There were the 80s and there were the 90s, both decades that were marked forever by one single band, making not only thrash metal, but rock history in general. In the 80s when I begun listening to (thrash) metal it was all about the riffs speeding up and drum kits getting bigger. It all suddenly changed with the arrival of the grunge and the release of one of the strongest albums the world have ever witnessed, a so called Black album by mighty Metallica. The band hereafter begun to slow things down a bit, shortening their songs and smelting their chugging guitars. It all culminated with the release of their 2003 album St. Anger. This is the album that maybe got most criticism from the metal journalists as myself. But the question is now; does Death Magnetic marks a new beginning for these metal giants, kind of a sudden act of aggression from a sleeping giant or maybe a continuation of St. Anger?
The answer to the question above depends on whom you are asking. For me, let there be no mistake: after listening to the entire album for a couple of times now I must say that I see neither big difference nor any huge progress between the late two. It doesn’t mean that all the things that went wrong on St. Anger are repeated here, actually the quite opposite is the case, at least when we think of Lars’ drums and addition of Kirk’s solos which were absent on the last album. So far, so good.
Meanwhile many strange things happens while listening to this album, esp. in these 7-9 minutes long songs as “Judas Kiss”, “The End of the Line” and “Cyanide”. Among other things there’re those massive riffs, almost an orgies of riffs like on the St. Anger. But to times there’s also this unique and youth energy like on the …And Justice for All.
In the following you deserve to get my first impression track by track:
“That was Just Jour Life” kicks off with this chilling heart-beat sound followed by some massive heavy tunes, distorted guitars which reminds me of “Battery”. Throughout the whole song Lars Ulrich pumps same old school thrash rhythm while James Hetfield growls in a high-picthed manner which hasn’t been heard since the above mentioned masterpiece â€¦and Justice for All. Kirk is also back with fantastic solo. It all ends with this classic Metallica harmonic guitar parts that are a trademark of Metallica’s sound.
“The End of the Line” is one very long song that goes over to 2×4-riff followed by another riff that sounds much like “Shoot Me Again”. In the middle of the song I got a little surprise by some bizarre and strange rhythm change while the whole atmosphere is building up to the final explosion at the end of the song.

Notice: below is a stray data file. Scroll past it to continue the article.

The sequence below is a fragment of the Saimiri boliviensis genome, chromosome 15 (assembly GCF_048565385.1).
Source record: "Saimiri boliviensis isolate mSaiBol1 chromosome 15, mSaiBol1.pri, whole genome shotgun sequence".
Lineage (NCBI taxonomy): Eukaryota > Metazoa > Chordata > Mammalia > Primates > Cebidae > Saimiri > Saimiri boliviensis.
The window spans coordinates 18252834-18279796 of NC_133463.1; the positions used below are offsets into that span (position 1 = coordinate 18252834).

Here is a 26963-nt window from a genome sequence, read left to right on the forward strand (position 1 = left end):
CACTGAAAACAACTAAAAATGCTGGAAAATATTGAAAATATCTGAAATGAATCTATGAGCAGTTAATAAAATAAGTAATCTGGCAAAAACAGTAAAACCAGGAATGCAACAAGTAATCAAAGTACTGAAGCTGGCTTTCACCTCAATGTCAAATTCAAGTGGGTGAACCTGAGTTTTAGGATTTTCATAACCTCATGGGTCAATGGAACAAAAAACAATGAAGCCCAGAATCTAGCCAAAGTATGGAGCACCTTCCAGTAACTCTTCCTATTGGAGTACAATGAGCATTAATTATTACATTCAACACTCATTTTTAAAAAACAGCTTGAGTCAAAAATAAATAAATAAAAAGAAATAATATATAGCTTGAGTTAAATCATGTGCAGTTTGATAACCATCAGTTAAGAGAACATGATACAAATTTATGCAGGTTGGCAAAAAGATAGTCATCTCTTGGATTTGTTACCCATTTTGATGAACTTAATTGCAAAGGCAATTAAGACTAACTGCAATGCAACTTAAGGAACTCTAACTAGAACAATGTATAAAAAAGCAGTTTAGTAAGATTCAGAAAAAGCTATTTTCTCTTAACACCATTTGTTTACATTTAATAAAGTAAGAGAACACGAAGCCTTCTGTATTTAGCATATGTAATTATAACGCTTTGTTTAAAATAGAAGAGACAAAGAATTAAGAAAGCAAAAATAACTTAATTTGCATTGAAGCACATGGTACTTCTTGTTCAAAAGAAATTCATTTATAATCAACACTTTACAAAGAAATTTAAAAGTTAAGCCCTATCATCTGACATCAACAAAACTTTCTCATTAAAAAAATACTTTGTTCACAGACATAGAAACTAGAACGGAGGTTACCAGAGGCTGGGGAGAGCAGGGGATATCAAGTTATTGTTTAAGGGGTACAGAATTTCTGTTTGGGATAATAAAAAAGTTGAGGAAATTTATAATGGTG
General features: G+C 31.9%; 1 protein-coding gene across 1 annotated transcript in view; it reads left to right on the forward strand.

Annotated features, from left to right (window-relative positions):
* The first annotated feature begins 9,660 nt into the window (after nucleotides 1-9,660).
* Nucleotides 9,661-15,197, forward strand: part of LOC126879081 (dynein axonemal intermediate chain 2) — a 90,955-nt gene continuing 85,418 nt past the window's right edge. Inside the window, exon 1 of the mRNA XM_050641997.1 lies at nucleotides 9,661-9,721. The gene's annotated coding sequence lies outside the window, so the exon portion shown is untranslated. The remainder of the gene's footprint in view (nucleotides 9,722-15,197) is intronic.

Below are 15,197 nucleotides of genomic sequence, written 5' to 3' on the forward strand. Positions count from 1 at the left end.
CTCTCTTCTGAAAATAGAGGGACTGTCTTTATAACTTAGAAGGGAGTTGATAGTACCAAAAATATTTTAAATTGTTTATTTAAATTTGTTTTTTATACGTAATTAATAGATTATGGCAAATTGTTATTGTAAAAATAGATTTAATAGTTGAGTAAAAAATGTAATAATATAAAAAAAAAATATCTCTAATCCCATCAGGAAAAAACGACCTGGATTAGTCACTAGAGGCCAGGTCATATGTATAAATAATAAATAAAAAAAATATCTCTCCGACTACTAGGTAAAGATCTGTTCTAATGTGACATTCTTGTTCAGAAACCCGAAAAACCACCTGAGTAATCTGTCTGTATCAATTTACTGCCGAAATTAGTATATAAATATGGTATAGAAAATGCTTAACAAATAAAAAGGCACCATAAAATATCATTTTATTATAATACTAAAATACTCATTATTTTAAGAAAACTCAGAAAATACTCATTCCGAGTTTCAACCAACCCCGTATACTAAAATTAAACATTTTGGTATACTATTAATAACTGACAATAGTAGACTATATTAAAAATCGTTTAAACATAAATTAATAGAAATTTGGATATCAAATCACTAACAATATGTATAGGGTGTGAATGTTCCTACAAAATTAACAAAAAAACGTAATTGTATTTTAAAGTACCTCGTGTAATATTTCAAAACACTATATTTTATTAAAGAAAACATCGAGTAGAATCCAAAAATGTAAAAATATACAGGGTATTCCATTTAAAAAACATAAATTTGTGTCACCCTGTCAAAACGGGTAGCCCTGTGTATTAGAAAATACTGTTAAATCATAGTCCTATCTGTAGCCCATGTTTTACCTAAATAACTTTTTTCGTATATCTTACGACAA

“Broken, Beat & Scared” has this very heavy intro with numerous breaks and nu-metal riff. James keeps on repeating “We Die Hard” before another riff assault that really comes unexpected somewhere in the middle of the song.
“The Day That Never Comes”‘s intro is scary and very nightmare-like atmosphere takes over you immediately. But the song soon changes over to the Slayer-like violent-thrash with tremendous groove and after that a marathon long guitar solo from Mr. Hammet. One disorientated and raging riff takes over and ends this great song.
“Cyanide” is a song that band already played for the American audience on the last summer’s Ozzfest, so I have heard it before, and you can hear it on the band’s MySpace too. To be honest I don’t see the reason why the members of the band praise this song so much as they’ve just done with an hour long interview on Danish P3 radio. I can only say that “Cyanide” sounds much better on the record than it does live, but it is about everything positive I can say about this quite average song.
“All Nightmare Long” is very strong and catchy song, delivered with much ‘straight-up-your-face attitude. It contains scary and grafical lyrical contest with traditional and recognizable Metallica riffage and hellish drumming.
“The Unforgiven III” is a song which is a continuum of “The Unforgiven I + II” as die-hard fans of this band would know. Again I must say that I find this song unnecessary and misplaced and for me it looks like the lack of original ideas as the reason why they’ve chosen to put this song on the record. But with piano and cello the intro sounds good, but not if you’re die-hard thrash maniac. It is a song that leaves you with empty feeling. Esp. the main riff is a turn off for me, as it reminds me too much of Load stuff and you may know by now – I hate Load.
“The Judas Kiss” is a very diverse song. I mean the first half is somehow boring but only until the hell breaks out with fantastic and strong vocal performance by Mr Metal ala James Hetfield.
“Suicide & Redemption” is next to the last song, and what a long song man, I mean it reminds me of “Orion” with this very long instrumental part. Lars’ drums and Rob’s massive bass sound opens it all, while a more groovy and heavy riff takes over towards the second part of the song. Good but not innovative in any way.
Last and closing track is also one of the very best songs on this record; it is called “My Apocalypse”. It also happened to be the shortest song on the album with only 5 minutes of running time. I guess it is the closet you’ll ever hear Metallica sound like Slayer. Freaking brutal ending of the very brutal album. There’s no doubt that “My Apocalypse” just like the rest of the album kick ass, but I think that a few more spins in my stereo would help on the final impression and higher score.
Final conclusion is this; Metallica is back, Metallica is alive and Metallica is better than it has been in the last 17 years. Having said that I also must add that my very high expectations for Death Magnetic have not been met and now I sit here with somehow mixed feelings. At least I can look forward to their spring show here in Aalborg as I’ve witnessed myself back in 2003 at Roskilde Festival that they are still able to deliver one hell of a show.